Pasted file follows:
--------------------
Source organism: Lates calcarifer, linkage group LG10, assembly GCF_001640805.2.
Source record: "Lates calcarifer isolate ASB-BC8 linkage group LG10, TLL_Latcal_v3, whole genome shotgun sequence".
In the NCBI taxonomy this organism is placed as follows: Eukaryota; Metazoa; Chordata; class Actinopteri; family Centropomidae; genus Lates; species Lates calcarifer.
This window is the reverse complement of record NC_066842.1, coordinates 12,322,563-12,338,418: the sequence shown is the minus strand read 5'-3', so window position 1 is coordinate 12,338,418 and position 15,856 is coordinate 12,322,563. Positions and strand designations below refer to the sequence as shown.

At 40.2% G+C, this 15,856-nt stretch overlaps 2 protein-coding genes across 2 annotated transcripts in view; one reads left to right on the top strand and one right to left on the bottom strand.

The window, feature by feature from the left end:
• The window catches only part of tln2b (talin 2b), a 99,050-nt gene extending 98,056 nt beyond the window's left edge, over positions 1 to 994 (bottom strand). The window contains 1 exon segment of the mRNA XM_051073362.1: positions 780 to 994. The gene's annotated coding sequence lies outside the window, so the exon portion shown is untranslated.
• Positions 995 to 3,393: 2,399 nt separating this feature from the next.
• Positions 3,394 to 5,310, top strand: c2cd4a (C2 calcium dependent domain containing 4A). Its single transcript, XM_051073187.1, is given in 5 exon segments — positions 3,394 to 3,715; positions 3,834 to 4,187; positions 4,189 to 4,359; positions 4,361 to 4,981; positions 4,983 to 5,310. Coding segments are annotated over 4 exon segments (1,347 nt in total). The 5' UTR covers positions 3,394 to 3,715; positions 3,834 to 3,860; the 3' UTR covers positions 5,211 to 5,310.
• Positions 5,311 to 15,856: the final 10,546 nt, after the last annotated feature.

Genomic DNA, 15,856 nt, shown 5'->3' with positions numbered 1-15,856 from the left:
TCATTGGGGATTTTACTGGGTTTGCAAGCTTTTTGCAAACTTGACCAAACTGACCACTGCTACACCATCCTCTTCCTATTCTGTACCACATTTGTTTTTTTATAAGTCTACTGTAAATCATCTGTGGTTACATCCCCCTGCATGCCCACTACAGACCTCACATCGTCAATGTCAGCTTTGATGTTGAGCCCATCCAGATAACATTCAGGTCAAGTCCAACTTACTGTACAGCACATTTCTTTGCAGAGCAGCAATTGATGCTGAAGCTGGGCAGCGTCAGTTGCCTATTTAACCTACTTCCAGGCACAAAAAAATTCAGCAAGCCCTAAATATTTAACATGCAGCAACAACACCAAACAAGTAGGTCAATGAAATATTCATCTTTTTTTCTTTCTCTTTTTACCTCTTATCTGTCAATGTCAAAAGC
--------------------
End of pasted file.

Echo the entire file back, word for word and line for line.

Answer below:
Source organism: Lates calcarifer, linkage group LG10, assembly GCF_001640805.2.
Source record: "Lates calcarifer isolate ASB-BC8 linkage group LG10, TLL_Latcal_v3, whole genome shotgun sequence".
In the NCBI taxonomy this organism is placed as follows: Eukaryota; Metazoa; Chordata; class Actinopteri; family Centropomidae; genus Lates; species Lates calcarifer.
This window is the reverse complement of record NC_066842.1, coordinates 12,322,563-12,338,418: the sequence shown is the minus strand read 5'-3', so window position 1 is coordinate 12,338,418 and position 15,856 is coordinate 12,322,563. Positions and strand designations below refer to the sequence as shown.

At 40.2% G+C, this 15,856-nt stretch overlaps 2 protein-coding genes across 2 annotated transcripts in view; one reads left to right on the top strand and one right to left on the bottom strand.

The window, feature by feature from the left end:
• The window catches only part of tln2b (talin 2b), a 99,050-nt gene extending 98,056 nt beyond the window's left edge, over positions 1 to 994 (bottom strand). The window contains 1 exon segment of the mRNA XM_051073362.1: positions 780 to 994. The gene's annotated coding sequence lies outside the window, so the exon portion shown is untranslated.
• Positions 995 to 3,393: 2,399 nt separating this feature from the next.
• Positions 3,394 to 5,310, top strand: c2cd4a (C2 calcium dependent domain containing 4A). Its single transcript, XM_051073187.1, is given in 5 exon segments — positions 3,394 to 3,715; positions 3,834 to 4,187; positions 4,189 to 4,359; positions 4,361 to 4,981; positions 4,983 to 5,310. Coding segments are annotated over 4 exon segments (1,347 nt in total). The 5' UTR covers positions 3,394 to 3,715; positions 3,834 to 3,860; the 3' UTR covers positions 5,211 to 5,310.
• Positions 5,311 to 15,856: the final 10,546 nt, after the last annotated feature.

Genomic DNA, 15,856 nt, shown 5'->3' with positions numbered 1-15,856 from the left:
TCATTGGGGATTTTACTGGGTTTGCAAGCTTTTTGCAAACTTGACCAAACTGACCACTGCTACACCATCCTCTTCCTATTCTGTACCACATTTGTTTTTTTATAAGTCTACTGTAAATCATCTGTGGTTACATCCCCCTGCATGCCCACTACAGACCTCACATCGTCAATGTCAGCTTTGATGTTGAGCCCATCCAGATAACATTCAGGTCAAGTCCAACTTACTGTACAGCACATTTCTTTGCAGAGCAGCAATTGATGCTGAAGCTGGGCAGCGTCAGTTGCCTATTTAACCTACTTCCAGGCACAAAAAAATTCAGCAAGCCCTAAATATTTAACATGCAGCAACAACACCAAACAAGTAGGTCAATGAAATATTCATCTTTTTTTCTTTCTCTTTTTACCTCTTATCTGTCAATGTCAAAAGC